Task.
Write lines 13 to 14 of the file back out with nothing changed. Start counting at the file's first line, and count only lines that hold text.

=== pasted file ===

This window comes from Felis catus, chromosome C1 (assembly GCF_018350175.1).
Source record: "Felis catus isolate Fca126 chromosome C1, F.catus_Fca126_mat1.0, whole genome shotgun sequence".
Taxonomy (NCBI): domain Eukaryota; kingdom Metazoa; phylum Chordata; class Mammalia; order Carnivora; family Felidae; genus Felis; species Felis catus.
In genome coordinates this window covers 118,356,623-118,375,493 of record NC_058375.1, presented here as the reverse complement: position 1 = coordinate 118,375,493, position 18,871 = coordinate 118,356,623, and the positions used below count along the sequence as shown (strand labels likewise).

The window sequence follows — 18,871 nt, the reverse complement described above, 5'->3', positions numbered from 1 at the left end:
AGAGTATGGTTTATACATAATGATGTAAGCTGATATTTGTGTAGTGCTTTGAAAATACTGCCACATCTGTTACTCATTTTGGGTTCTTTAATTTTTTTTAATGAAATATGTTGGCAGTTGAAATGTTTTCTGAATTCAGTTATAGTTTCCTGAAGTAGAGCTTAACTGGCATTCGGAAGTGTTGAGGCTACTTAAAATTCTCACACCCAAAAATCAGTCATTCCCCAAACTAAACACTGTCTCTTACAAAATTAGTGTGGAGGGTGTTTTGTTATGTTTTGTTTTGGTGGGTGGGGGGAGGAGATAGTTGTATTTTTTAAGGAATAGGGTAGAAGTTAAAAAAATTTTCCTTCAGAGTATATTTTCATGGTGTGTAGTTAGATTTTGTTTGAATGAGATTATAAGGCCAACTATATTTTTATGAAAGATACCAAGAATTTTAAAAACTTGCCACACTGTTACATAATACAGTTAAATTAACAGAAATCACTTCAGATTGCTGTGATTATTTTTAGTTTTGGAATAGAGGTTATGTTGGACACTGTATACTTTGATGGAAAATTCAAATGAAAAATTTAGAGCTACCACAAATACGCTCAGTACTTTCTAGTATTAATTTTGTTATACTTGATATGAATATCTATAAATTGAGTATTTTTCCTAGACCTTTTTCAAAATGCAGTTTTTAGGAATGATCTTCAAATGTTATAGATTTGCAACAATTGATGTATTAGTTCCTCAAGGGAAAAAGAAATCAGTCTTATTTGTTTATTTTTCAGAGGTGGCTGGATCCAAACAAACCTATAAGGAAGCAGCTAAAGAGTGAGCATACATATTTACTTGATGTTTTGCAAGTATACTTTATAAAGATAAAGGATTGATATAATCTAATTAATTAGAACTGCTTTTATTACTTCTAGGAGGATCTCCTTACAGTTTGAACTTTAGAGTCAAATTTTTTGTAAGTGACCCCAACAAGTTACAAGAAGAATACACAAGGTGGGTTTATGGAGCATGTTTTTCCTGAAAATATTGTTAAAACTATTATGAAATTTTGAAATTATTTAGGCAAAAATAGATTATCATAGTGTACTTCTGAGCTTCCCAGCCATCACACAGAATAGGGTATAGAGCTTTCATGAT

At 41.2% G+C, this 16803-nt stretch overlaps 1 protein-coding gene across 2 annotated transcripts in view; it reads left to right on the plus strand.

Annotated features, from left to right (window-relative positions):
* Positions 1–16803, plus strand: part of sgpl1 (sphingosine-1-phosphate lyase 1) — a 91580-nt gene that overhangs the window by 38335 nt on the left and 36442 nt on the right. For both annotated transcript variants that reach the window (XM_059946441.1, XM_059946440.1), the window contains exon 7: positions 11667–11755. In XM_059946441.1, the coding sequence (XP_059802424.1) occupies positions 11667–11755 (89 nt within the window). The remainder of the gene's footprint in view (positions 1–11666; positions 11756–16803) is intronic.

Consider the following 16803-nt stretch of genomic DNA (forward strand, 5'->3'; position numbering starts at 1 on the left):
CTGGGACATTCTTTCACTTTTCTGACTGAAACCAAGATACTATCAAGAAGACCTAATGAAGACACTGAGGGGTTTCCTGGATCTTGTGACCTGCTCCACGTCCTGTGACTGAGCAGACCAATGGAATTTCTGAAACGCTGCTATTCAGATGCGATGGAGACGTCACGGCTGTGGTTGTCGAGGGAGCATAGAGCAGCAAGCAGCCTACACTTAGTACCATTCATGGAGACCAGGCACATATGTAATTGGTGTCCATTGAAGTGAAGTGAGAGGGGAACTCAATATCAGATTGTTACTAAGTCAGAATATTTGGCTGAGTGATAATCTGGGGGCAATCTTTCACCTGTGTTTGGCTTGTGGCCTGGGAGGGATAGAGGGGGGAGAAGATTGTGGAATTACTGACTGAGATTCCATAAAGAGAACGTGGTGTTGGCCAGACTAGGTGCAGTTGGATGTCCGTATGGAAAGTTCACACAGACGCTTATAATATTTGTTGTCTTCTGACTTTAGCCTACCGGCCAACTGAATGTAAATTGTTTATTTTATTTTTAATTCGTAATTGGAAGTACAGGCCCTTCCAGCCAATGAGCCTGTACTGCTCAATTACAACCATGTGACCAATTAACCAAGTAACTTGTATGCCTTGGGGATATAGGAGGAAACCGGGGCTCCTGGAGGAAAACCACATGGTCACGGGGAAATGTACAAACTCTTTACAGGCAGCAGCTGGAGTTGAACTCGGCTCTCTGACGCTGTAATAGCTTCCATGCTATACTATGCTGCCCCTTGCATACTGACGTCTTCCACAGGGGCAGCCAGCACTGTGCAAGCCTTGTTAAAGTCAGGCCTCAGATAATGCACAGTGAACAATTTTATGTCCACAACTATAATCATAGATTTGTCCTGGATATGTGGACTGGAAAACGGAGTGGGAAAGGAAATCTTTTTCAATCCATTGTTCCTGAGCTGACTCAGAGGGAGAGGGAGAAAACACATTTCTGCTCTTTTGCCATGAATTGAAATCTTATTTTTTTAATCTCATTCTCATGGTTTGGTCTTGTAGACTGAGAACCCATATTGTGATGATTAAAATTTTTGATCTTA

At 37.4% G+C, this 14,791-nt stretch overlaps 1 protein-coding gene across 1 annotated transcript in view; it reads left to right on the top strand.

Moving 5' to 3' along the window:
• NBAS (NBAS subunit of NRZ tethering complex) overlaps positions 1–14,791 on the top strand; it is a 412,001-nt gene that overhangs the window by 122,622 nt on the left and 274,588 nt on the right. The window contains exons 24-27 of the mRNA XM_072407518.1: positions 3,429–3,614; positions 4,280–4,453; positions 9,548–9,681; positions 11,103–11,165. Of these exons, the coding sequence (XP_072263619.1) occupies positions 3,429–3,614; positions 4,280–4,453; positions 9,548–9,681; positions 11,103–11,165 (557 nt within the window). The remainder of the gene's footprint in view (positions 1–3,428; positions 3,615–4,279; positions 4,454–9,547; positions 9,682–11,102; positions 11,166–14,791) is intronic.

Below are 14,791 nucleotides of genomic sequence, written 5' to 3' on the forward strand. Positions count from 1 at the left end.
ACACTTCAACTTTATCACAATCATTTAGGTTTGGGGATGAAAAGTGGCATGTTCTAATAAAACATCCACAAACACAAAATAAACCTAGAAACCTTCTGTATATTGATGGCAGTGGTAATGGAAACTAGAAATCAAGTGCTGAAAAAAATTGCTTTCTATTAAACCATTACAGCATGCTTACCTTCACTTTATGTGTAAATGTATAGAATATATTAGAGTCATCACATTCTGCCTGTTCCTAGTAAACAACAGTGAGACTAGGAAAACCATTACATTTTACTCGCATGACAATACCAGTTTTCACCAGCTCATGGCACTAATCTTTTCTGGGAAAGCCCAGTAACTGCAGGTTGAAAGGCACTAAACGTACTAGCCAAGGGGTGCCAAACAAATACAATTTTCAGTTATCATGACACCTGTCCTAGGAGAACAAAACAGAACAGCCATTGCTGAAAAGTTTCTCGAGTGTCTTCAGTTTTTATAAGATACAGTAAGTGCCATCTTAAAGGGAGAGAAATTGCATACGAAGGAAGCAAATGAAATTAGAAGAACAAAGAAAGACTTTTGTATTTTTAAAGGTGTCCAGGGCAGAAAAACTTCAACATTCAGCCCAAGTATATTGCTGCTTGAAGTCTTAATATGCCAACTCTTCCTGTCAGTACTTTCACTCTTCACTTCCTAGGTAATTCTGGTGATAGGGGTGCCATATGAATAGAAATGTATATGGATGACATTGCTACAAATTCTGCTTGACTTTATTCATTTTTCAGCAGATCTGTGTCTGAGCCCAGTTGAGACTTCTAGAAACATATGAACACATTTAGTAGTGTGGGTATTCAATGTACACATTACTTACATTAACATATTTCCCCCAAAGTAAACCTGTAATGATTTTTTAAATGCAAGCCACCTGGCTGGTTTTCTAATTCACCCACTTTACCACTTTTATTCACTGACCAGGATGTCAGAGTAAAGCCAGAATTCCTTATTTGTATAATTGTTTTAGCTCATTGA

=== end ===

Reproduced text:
Moving 5' to 3' along the window:
• NBAS (NBAS subunit of NRZ tethering complex) overlaps positions 1–14,791 on the top strand; it is a 412,001-nt gene that overhangs the window by 122,622 nt on the left and 274,588 nt on the right. The window contains exons 24-27 of the mRNA XM_072407518.1: positions 3,429–3,614; positions 4,280–4,453; positions 9,548–9,681; positions 11,103–11,165. Of these exons, the coding sequence (XP_072263619.1) occupies positions 3,429–3,614; positions 4,280–4,453; positions 9,548–9,681; positions 11,103–11,165 (557 nt within the window). The remainder of the gene's footprint in view (positions 1–3,428; positions 3,615–4,279; positions 4,454–9,547; positions 9,682–11,102; positions 11,166–14,791) is intronic.